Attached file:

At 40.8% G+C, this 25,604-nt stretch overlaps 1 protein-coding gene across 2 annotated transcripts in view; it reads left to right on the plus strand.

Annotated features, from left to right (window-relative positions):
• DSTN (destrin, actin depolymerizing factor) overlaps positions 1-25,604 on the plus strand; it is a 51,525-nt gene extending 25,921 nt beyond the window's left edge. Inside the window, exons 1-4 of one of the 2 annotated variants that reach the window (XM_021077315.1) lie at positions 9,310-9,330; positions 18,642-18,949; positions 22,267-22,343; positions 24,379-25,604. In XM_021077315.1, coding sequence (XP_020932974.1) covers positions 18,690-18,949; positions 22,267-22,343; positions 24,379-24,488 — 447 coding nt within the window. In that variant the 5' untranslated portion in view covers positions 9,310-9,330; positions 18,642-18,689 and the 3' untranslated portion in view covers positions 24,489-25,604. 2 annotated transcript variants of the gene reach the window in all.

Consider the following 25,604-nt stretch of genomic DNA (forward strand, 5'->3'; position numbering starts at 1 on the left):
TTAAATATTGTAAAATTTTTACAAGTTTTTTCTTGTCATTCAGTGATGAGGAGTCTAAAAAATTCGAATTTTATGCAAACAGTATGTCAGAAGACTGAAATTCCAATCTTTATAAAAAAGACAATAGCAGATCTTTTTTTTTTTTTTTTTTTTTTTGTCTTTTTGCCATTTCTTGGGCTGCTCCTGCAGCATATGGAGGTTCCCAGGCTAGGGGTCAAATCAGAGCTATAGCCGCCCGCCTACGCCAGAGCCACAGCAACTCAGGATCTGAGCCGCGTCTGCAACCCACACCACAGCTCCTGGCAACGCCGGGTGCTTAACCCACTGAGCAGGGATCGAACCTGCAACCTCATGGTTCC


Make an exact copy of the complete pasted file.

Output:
At 40.8% G+C, this 25,604-nt stretch overlaps 1 protein-coding gene across 2 annotated transcripts in view; it reads left to right on the plus strand.

Annotated features, from left to right (window-relative positions):
• DSTN (destrin, actin depolymerizing factor) overlaps positions 1-25,604 on the plus strand; it is a 51,525-nt gene extending 25,921 nt beyond the window's left edge. Inside the window, exons 1-4 of one of the 2 annotated variants that reach the window (XM_021077315.1) lie at positions 9,310-9,330; positions 18,642-18,949; positions 22,267-22,343; positions 24,379-25,604. In XM_021077315.1, coding sequence (XP_020932974.1) covers positions 18,690-18,949; positions 22,267-22,343; positions 24,379-24,488 — 447 coding nt within the window. In that variant the 5' untranslated portion in view covers positions 9,310-9,330; positions 18,642-18,689 and the 3' untranslated portion in view covers positions 24,489-25,604. 2 annotated transcript variants of the gene reach the window in all.

Consider the following 25,604-nt stretch of genomic DNA (forward strand, 5'->3'; position numbering starts at 1 on the left):
TTAAATATTGTAAAATTTTTACAAGTTTTTTCTTGTCATTCAGTGATGAGGAGTCTAAAAAATTCGAATTTTATGCAAACAGTATGTCAGAAGACTGAAATTCCAATCTTTATAAAAAAGACAATAGCAGATCTTTTTTTTTTTTTTTTTTTTTTTGTCTTTTTGCCATTTCTTGGGCTGCTCCTGCAGCATATGGAGGTTCCCAGGCTAGGGGTCAAATCAGAGCTATAGCCGCCCGCCTACGCCAGAGCCACAGCAACTCAGGATCTGAGCCGCGTCTGCAACCCACACCACAGCTCCTGGCAACGCCGGGTGCTTAACCCACTGAGCAGGGATCGAACCTGCAACCTCATGGTTCC